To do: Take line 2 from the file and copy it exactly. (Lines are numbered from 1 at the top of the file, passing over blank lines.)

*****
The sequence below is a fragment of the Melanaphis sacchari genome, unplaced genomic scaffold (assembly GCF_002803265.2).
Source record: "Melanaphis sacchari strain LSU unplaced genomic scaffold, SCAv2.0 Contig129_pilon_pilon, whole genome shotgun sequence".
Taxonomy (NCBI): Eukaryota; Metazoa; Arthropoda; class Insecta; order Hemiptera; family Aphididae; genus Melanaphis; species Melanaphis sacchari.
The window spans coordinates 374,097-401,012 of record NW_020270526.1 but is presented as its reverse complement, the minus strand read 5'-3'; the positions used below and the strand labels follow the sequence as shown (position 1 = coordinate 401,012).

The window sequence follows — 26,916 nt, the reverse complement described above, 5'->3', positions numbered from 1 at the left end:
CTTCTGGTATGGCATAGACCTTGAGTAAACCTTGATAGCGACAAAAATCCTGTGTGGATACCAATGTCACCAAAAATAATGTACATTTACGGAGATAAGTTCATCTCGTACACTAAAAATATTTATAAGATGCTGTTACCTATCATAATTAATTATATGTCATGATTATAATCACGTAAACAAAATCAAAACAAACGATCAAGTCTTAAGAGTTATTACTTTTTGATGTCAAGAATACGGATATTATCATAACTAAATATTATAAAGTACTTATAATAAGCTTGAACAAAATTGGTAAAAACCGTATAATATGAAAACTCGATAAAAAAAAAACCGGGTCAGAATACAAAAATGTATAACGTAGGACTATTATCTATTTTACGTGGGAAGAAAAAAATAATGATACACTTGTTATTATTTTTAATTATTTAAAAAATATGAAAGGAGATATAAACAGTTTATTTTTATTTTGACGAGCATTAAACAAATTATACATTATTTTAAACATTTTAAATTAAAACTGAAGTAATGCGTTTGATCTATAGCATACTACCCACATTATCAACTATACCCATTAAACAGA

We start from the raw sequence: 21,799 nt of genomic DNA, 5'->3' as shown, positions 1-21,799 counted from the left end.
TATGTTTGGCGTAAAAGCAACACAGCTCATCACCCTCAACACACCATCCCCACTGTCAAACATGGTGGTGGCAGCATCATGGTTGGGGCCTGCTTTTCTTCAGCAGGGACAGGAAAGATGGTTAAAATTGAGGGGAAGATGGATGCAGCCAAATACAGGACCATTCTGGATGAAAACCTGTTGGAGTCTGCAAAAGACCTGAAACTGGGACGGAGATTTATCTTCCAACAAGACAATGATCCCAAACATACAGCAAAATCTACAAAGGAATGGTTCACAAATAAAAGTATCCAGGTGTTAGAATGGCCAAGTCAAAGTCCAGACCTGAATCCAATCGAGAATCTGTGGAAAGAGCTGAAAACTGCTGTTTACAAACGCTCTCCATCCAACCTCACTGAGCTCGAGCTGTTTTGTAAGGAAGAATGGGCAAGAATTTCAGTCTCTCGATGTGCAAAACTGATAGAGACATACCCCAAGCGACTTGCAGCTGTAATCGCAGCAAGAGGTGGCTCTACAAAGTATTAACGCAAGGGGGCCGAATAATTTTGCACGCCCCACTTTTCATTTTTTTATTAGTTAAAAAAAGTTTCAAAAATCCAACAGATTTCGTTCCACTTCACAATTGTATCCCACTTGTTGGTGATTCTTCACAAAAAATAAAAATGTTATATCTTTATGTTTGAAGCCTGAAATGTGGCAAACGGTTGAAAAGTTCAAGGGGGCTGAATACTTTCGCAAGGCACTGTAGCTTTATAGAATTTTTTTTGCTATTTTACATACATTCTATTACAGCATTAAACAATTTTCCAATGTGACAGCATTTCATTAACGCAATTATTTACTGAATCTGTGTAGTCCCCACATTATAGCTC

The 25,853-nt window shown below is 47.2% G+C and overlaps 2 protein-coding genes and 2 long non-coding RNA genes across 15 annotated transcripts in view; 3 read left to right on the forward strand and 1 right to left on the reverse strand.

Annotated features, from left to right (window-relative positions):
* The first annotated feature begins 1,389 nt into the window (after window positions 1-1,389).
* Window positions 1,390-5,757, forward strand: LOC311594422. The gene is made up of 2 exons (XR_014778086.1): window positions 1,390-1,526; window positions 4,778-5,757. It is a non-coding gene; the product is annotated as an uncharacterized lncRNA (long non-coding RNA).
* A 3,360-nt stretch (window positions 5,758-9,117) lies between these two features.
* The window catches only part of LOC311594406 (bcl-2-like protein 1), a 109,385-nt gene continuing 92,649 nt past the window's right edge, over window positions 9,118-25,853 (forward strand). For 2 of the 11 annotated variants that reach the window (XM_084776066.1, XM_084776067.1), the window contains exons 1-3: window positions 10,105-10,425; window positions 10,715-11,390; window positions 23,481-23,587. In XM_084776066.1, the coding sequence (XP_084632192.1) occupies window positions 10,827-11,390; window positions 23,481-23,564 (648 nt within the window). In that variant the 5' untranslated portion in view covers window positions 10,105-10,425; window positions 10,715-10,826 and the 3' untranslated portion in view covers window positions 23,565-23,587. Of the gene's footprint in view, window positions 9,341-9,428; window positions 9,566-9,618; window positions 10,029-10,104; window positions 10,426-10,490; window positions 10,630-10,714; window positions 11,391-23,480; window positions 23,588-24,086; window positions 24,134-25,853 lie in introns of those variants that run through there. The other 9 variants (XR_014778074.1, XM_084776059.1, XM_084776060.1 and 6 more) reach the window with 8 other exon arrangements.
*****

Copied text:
Source record: "Melanaphis sacchari strain LSU unplaced genomic scaffold, SCAv2.0 Contig129_pilon_pilon, whole genome shotgun sequence".